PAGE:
The quest for the best in governance practice.

Author:Rock, Robert H.
Position:Interview
 
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Codifying best practices in corporate governance is a subject that has occupied the attention of boards of directors on both sides of the Atlantic. For U.S. companies, the GM Board Guidelines on Significant Corporate Governance Issues, made public in 1994, has been a model that interested boards have embraced in whole or with some adaptation. In the U.K., boardroom debate was stirred by the release in 1992 of the Code of Best Practice, a report formulated by a business group chaired by Sir Adrian Cadbury (formally called the Committee on Financial Aspects of Corporate Governance).

How the Cadbury Committee Report has stimulated the examination and evolution of corporate governance is a subject of the following conversation between Robert H. Rock, Chairman of Directors & Boards, and David Kimbell, Chairman of Spencer Stuart. Kimbell joined Spencer Stuart in London in 1979, and has been serving as Chairman of the U.K Practice since 1993 and as the firm's Worldwide Chairman since 1987 Accompanying the interview is an excerpt from the Cadbury Report that details its recommended Code of Best Practice.

Robert Rock: How would you characterize the thrust of the Cadbury Report?

David Kimbell: What the Cadbury Report was attempting to do was to take the most important element of a company, its board of directors, and try to put the board within a framework which enabled people to understand not so much what the directors' legal responsibilities are but how the directors should interrelate with one another. It examined how the board should think about its role, how the board should be structured, how it should see its responsibilities to the various constituencies of the company, what the board should do about ensuring that its powerful elements don't become too powerful and overweening, and how the board should ensure that its reporting is open and honest.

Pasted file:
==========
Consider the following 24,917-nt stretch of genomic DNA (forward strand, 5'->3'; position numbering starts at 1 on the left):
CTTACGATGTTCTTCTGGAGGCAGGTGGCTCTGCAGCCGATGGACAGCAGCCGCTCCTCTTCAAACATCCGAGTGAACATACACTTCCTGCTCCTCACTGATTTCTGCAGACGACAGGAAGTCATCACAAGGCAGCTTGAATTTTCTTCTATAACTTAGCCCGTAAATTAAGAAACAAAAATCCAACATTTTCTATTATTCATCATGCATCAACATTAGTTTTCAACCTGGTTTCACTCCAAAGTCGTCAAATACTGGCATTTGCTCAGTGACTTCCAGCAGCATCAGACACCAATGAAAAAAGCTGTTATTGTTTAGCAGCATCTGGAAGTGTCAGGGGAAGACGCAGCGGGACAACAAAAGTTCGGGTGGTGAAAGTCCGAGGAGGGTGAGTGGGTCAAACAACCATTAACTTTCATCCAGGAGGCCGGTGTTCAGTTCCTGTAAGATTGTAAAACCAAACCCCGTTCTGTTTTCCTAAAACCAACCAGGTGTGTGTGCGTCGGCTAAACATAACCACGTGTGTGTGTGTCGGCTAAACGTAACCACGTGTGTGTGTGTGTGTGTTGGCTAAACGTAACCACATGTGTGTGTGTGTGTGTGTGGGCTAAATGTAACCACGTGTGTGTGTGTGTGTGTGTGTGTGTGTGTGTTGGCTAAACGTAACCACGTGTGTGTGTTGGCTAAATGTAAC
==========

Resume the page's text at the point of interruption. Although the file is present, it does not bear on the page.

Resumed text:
Rock: The Report generated a fair amount of debate, did it not?

Kimbell: The Report wasn't all that dramatic or radical. It was part of an evolution. But it was criticized by a number of people for being idealistic and unrealistic in some respects. There are people who believe that nonexecutive directors, as we call outside directors, have no relevance whatsoever -- that running a business is a professional activity and that a board should be run by people who know how to run a business, and that you don't need a lot of independent directors to spy on the managers.

Rock: How would you assess the Report's impact?

Kimbell: I think that the impact so far...

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